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Has vs. Have: How to Use Have vs. Has with Useful Examples


Has vs. have! Sometimes even the simplest words can be misused by both native and non-native speakers of English. These are words that we use so often in our daily speech that we don’t even think about, and maybe that’s the reason why we sometimes confuse them. However, it’s important to keep your speech free of grammatical errors, especially when it comes to formal writing.

Has vs. Have

Take the pair has vs. have, for instance. You probably use these two words very often, and it’s best if you know the difference between them and use them correctly.

HAVE is the form of the verb that goes with such pronouns as I, you, we and they, as well as with plural nouns. HAS, on the other hand, goes with pronouns he, she, it, and with singular nouns.

So, the distinction is pretty clear. Whenever you’re talking about someone or something in the third person singular, you need to use has, regardless of whether you’re using a noun or a pronoun. For example, it’s correct to say that she has two dogs and a cat, that Jason has to be home by five, or that this house has a red roof.

In all the other cases, you need to use have. For instance, you’ll be correct to say that you have three sisters, that my brother and I have to go to the dentist tomorrow, or that all the children in this neighborhood have a green jacket.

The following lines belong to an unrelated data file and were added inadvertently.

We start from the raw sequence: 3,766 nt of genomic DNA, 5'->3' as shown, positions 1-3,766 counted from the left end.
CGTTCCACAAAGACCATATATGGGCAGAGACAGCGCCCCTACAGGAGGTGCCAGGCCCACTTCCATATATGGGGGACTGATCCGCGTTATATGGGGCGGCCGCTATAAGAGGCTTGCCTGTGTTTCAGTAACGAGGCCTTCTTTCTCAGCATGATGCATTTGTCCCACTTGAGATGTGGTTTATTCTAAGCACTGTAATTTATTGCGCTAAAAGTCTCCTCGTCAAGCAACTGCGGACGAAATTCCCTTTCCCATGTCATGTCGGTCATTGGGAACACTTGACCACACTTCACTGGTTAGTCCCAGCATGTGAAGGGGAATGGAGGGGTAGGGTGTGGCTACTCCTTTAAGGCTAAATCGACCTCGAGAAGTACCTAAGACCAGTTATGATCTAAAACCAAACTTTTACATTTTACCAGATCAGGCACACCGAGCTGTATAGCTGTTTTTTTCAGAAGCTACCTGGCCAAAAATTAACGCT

There’s just one more thing that you need to keep in mind. If you’re asking a question or if your sentence is negative, then you have to use have all the time. Therefore, even though you’re still using the third person singular, the correct thing to say would be, “Mary doesn’t have blue eyes” or “Does Mary have blue eyes?”.

To remember this, think that a sentence only needs one “s”. And, since you already have an “s” in “does” (or “doesn’t”), you don’t need an “s” in “has”. Therefore, has becomes have.

Has vs. Have Examples

  • The busy bee has no time for sorrow.
  • The boom has created job opportunities.
  • The seller has to issue a tax invoice.
  • She has made a television documentary on poverty in our cities.
  • The bank has a share capital of almost 100 million dollars.
  • She has an appointment with a client at 10.30.
  • You must reap what you have sown.
  • If you would have a thing well done, do it yourself.
  • You cannot have two forenoon in the same day.
  • We shall never have friends if we expect to find them without fault.
  • have no secret of success but hard work.
  • You’ll have to pay excess postal charges on this letter.

Difference between Have vs. Has | Picture

Has vs. HavePin

How to Use Has vs. Have in Sentences

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